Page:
Causes of disease can be revealed by metabolic fingerprinting

Apr 21, 2008
Causes of disease can be revealed by metabolic fingerprinting
The study provides new insights into the possible causes of high blood pressure, a leading cause of heart disease and stroke.

Your metabolic 'fingerprint' can reveal much about the possible causes of major diseases, according to the first 'metabolome-wide' association study ever carried out, published today in the journal Nature.

The study provides new insights into the possible causes of high blood pressure, a leading cause of heart disease and stroke, by analysing the metabolic fingerprints of 4,630 adults in the UK, USA, China and Japan, from their urine samples.

Metabolic fingerprinting looks at the relative levels of many different metabolites, which are the products of metabolism, in a person's blood or urine. Metabolites act as markers which can reveal a lot about how diet and lifestyle contribute to risks for certain diseases.

The research shows that adults in the UK and USA, which have similar incidences of high blood pressure and cardiovascular problems, have similar metabolic fingerprints, reflecting similar lifestyles in spite of their geographical distance from one another.

In contrast, although adults in Japan and China have similar genetic profiles, they have very different metabolic fingerprints from one another and from adults in the UK and USA, and also have major differences in the incidence of many diseases.

Japanese people living in the USA have metabolic fingerprints that resemble other people in the USA, and dissimilar fingerprints to their counterparts living in Japan. This shows that lifestyle is a dominant feature in determining metabolism.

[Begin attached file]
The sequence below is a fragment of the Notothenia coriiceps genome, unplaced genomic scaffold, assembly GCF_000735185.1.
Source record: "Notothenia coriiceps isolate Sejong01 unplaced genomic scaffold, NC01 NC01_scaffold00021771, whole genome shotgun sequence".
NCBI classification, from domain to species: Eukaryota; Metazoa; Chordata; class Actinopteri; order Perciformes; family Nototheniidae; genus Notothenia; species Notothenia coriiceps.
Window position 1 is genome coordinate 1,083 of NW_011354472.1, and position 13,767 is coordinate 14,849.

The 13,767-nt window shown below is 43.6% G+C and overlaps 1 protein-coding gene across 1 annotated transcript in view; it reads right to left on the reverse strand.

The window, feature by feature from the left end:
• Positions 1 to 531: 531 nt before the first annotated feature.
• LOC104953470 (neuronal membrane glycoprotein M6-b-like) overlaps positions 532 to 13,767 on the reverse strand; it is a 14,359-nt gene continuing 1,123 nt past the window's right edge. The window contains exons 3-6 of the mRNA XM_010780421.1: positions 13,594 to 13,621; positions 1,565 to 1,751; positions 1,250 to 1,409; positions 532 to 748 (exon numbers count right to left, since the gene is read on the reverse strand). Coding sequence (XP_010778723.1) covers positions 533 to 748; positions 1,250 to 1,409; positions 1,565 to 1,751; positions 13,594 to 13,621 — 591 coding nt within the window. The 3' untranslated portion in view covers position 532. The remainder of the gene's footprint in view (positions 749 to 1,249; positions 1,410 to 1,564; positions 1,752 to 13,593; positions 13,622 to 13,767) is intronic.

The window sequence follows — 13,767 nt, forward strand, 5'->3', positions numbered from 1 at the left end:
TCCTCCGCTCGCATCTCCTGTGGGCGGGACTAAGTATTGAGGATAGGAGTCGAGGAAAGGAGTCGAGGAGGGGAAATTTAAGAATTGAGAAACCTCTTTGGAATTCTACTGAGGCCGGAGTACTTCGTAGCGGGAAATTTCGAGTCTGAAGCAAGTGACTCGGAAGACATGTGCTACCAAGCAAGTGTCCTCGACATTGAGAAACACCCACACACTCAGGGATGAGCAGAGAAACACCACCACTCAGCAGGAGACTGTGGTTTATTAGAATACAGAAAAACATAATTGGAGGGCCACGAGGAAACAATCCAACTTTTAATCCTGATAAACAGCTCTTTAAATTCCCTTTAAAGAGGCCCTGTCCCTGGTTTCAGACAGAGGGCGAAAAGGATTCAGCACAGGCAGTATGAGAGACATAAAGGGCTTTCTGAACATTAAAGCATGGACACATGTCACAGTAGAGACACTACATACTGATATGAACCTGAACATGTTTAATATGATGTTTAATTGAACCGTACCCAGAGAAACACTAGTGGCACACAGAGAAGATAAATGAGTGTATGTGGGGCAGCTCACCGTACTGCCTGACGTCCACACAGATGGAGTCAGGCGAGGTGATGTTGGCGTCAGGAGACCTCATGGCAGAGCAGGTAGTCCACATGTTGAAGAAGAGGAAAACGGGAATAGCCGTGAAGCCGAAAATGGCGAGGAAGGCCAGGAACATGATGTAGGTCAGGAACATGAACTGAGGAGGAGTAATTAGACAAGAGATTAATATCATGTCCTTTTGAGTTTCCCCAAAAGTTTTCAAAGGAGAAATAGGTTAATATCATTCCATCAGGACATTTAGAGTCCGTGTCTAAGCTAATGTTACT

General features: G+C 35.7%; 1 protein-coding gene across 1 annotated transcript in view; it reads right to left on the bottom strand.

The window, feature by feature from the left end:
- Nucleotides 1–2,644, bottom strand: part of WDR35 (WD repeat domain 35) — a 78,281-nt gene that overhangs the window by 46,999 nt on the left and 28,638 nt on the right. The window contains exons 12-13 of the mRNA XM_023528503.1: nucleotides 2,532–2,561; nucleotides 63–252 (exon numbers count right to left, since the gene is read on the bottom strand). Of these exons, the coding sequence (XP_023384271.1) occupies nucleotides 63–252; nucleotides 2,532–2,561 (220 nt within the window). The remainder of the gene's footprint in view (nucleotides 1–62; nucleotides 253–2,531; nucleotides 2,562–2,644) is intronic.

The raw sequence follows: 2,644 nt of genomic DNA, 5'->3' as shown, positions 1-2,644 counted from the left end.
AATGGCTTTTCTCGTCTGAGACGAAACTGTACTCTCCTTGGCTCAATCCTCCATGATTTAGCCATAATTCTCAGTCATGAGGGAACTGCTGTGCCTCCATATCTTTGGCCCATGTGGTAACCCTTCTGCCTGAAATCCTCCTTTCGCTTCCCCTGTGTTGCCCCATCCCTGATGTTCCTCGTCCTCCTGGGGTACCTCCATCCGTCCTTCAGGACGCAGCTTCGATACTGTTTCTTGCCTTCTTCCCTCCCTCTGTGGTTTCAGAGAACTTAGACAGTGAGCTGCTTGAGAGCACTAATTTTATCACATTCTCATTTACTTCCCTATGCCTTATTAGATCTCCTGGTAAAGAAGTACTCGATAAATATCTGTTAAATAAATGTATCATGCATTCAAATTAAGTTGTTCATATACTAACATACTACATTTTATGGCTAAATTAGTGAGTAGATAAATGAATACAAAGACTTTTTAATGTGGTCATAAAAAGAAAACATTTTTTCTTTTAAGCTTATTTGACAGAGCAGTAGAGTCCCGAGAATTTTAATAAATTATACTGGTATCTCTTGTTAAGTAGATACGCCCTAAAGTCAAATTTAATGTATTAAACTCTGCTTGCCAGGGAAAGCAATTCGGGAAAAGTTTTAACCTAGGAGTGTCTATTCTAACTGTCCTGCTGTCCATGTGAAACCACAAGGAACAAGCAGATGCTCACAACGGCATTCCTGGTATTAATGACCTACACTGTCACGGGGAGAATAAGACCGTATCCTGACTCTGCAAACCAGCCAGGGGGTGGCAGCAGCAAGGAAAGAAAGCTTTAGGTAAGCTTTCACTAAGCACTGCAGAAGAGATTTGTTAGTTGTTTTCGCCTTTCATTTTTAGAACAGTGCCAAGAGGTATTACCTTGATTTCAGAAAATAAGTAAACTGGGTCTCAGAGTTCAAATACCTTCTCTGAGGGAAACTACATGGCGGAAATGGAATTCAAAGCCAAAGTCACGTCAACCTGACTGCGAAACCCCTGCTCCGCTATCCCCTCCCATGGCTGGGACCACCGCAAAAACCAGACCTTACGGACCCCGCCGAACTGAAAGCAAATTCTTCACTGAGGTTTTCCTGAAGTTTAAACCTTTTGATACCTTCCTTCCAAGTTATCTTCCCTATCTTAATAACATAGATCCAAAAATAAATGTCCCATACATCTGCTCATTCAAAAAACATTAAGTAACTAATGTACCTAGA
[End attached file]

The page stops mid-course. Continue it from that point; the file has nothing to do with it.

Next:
Professor Jeremy Nicholson, one of the authors of the research from the Department of Biomolecular Medicine at Imperial College London, said: "Our research illustrates how metabolome-wide association studies can give us important clues as to the causes of major health problems such as high blood pressure. Metabolic profiling can tell us how specific aspects of a person's diet can contribute to their risks for certain diseases, and these are things which we can’t investigate by looking at a person's DNA. What is really important is that we can test out our new hypotheses directly, in a way that is not easy with genetic biomarkers."

Professor Paul Elliott, a co-author of the research from the Department of Epidemiology and Public Health at Imperial College, added: "The flip-side of this is that whereas a person can't alter their DNA, they can change their metabolic profile by changing their diet and lifestyle. This means that as we figure out where the problems lie, we should also be able to show people ways to reduce their risk of certain diseases."

The new study reveals that people with increased levels of the amino acid alanine, which is found in many foods but which is particularly high in animal protein, have higher blood pressure and also increased energy intake, levels of dietary cholesterol, and body mass index.

People with increased levels of the metabolite formate have lower blood pressure and increased energy intake. Formate arises from the action of microbes in the gut or as a product of metabolism in the body.